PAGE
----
Doing that, however, increases the difficulty for delivery systems. In addition to convincing the targeted cells to open up and accept a gene-altering payload—no mean feat—in-body systems must first find the right cells and also protect their package from the body’s immune system.
Fortunately, researchers have been learning how to do that for more than 20 years while developing nanoscale drug delivery systems. Those solutions have now moved into the mainstream, said Mark Saltzman, a Yale University professor of biomedical and chemical engineering and physiology. Saltzman has published more than 300 papers in the field.
“The pharmaceutical industry was built on the notion that if you find the right chemical or compound, everything is going to be okay. If it has dangerous side effects or lacks effectiveness, you just tune the drug’s chemistry,” Saltzman said. “What’s different now is that we can achieve greater safety and effectiveness by changing the packaging instead.”
Pharmaceutical companies do that with doxorubicin, a cancer drug that also causes heart disease. Entangling the drug in liposomes, sac-like structures made from fatty acids, keeps it from interacting with heart cells or other tissues. And because the liposomes are smaller than 100 nanometers in diameter, the body’s immune system ignores them. They are small enough to pass through the leaky blood vessels that surround tumors, and cancer cells have no mechanism to remove them.
The fact that fatty acids are common molecules helped allay Food and Drug Administration concerns about the packaging, Saltzman said. Doxorubicin became the first FDA-approved nanomedicine in 1995.
Since then, packaging has grown a great deal more sophisticated. Saltzman’s work is a case in point. He prefers to work with synthetic polymers, for example, because they offer a great deal of flexibility. The polymers enable him to package two or more medicines at a time and control precisely how fast the packages will release their payloads. Also, since artificial materials do not trigger immune responses, he can deliver very high doses of medication without a reaction.
Saltzman draws on decades of research to target specific types of tissues or cells.
Gang Bao, ASME Fellow, Nanomedicine Center for Nucleoprotein Machines, Rice University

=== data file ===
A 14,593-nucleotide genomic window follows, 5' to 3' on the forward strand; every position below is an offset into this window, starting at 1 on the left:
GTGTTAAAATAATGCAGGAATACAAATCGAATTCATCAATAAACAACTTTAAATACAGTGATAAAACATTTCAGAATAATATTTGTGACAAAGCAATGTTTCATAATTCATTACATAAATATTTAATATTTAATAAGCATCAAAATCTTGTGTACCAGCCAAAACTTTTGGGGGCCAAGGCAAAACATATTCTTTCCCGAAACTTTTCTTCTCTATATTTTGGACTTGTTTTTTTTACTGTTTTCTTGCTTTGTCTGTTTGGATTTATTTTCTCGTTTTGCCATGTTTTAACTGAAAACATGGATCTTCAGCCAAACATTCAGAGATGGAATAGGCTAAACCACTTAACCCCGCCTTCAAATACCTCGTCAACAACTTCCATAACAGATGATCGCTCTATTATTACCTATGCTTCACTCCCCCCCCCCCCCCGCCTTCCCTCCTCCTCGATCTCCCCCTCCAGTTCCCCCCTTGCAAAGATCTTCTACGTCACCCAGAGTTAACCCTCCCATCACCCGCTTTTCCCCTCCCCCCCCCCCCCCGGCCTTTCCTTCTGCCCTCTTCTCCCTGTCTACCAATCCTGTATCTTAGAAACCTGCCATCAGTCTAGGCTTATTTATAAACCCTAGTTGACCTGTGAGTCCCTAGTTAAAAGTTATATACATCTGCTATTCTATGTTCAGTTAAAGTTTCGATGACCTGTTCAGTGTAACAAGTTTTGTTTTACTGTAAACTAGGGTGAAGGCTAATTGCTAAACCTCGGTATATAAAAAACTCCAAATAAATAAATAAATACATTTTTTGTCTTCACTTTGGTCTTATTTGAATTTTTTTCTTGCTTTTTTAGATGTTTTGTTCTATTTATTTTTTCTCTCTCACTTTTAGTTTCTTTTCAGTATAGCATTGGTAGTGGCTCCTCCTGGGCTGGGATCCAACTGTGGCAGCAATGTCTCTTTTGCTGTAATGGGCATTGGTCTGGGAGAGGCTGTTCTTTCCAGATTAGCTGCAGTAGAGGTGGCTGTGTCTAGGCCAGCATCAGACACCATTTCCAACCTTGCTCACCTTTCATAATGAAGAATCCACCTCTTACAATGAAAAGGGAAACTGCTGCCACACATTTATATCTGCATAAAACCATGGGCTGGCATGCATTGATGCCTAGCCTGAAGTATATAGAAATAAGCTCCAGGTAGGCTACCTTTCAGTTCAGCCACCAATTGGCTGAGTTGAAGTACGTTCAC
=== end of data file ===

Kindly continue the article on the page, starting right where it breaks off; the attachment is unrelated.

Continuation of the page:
“People have been studying cancer for a long time,” Saltzman said, “and some characteristics of cancer cells are well known. For example, they reproduce rapidly, and need to accumulate folate molecules to make DNA. We put folate on the surface of our molecules, and cancer cells think they are folate and ingest them. We also put cell-penetrating peptides on the surface to speed uptake once the cell recognizes the package.”
Saltzman developed a range of approaches to deliver cancer drugs. Yet many of these techniques would adapt easily for genetic medicine. In fact, many researchers are already putting them to work.
Arcturus Therapeutics in San Diego bills itself as an RNA medicines company. Cells use RNA to carry instructions encoded in the DNA to ribosomes, structures inside the cells that build proteins to spec; by interfering with that process, RNA medicines can disrupt the formation of proteins that cause disease and tumor growth.
In June, Arcturus signed an agreement to commercialize RNA medicines with Janssen Pharmaceuticals, a Johnson & Johnson company.
Arcturus wants to package these RNA medicines using a fatty acid-based nanoparticle system, a delivery technology that it calls “lipid-enabled and unlocked nucleic acid modified RNA” (so that its acronym can be LUNAR).
The company says this is an advance over previous lipid-based delivery systems. In those systems, lipids were made from permanently charged molecules called quaternary amines; their positive charge held negatively charged medicines and RNA molecules in place. Unfortunately, the charged particles accumulated in body tissues the way balloons with a static charge stick to a wall.